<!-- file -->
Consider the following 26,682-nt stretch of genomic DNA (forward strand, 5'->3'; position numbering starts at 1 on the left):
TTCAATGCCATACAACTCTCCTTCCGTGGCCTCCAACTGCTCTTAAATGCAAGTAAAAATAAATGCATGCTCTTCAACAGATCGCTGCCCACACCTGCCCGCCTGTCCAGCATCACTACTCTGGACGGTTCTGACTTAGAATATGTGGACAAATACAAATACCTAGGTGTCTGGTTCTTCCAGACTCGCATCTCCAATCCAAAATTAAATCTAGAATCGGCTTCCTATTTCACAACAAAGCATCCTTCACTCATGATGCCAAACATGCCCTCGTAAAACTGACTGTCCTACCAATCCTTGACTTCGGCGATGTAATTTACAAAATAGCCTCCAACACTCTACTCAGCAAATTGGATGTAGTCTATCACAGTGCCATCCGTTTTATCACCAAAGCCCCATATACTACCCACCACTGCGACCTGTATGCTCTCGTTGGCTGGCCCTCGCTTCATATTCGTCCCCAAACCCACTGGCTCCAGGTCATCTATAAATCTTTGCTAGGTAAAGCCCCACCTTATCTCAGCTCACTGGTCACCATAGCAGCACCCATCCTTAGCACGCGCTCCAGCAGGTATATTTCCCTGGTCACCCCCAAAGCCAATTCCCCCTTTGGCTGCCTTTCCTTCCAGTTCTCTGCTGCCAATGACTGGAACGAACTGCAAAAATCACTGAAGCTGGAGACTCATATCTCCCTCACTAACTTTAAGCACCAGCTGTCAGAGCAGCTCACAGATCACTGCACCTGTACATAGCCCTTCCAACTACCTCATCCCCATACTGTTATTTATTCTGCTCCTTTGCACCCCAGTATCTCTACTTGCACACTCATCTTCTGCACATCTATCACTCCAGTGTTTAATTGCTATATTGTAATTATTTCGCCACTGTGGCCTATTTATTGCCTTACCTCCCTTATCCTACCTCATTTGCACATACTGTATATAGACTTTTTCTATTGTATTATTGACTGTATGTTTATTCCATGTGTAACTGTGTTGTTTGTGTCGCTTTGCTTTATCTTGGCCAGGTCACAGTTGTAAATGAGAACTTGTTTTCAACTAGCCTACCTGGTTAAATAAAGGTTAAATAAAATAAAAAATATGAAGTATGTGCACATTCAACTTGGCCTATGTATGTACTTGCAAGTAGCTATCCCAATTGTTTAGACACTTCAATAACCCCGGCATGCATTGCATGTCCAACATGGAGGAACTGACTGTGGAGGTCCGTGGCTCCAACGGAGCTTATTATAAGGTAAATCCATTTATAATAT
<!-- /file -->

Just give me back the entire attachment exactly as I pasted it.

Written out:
Consider the following 26,682-nt stretch of genomic DNA (forward strand, 5'->3'; position numbering starts at 1 on the left):
TTCAATGCCATACAACTCTCCTTCCGTGGCCTCCAACTGCTCTTAAATGCAAGTAAAAATAAATGCATGCTCTTCAACAGATCGCTGCCCACACCTGCCCGCCTGTCCAGCATCACTACTCTGGACGGTTCTGACTTAGAATATGTGGACAAATACAAATACCTAGGTGTCTGGTTCTTCCAGACTCGCATCTCCAATCCAAAATTAAATCTAGAATCGGCTTCCTATTTCACAACAAAGCATCCTTCACTCATGATGCCAAACATGCCCTCGTAAAACTGACTGTCCTACCAATCCTTGACTTCGGCGATGTAATTTACAAAATAGCCTCCAACACTCTACTCAGCAAATTGGATGTAGTCTATCACAGTGCCATCCGTTTTATCACCAAAGCCCCATATACTACCCACCACTGCGACCTGTATGCTCTCGTTGGCTGGCCCTCGCTTCATATTCGTCCCCAAACCCACTGGCTCCAGGTCATCTATAAATCTTTGCTAGGTAAAGCCCCACCTTATCTCAGCTCACTGGTCACCATAGCAGCACCCATCCTTAGCACGCGCTCCAGCAGGTATATTTCCCTGGTCACCCCCAAAGCCAATTCCCCCTTTGGCTGCCTTTCCTTCCAGTTCTCTGCTGCCAATGACTGGAACGAACTGCAAAAATCACTGAAGCTGGAGACTCATATCTCCCTCACTAACTTTAAGCACCAGCTGTCAGAGCAGCTCACAGATCACTGCACCTGTACATAGCCCTTCCAACTACCTCATCCCCATACTGTTATTTATTCTGCTCCTTTGCACCCCAGTATCTCTACTTGCACACTCATCTTCTGCACATCTATCACTCCAGTGTTTAATTGCTATATTGTAATTATTTCGCCACTGTGGCCTATTTATTGCCTTACCTCCCTTATCCTACCTCATTTGCACATACTGTATATAGACTTTTTCTATTGTATTATTGACTGTATGTTTATTCCATGTGTAACTGTGTTGTTTGTGTCGCTTTGCTTTATCTTGGCCAGGTCACAGTTGTAAATGAGAACTTGTTTTCAACTAGCCTACCTGGTTAAATAAAGGTTAAATAAAATAAAAAATATGAAGTATGTGCACATTCAACTTGGCCTATGTATGTACTTGCAAGTAGCTATCCCAATTGTTTAGACACTTCAATAACCCCGGCATGCATTGCATGTCCAACATGGAGGAACTGACTGTGGAGGTCCGTGGCTCCAACGGAGCTTATTATAAGGTAAATCCATTTATAATAT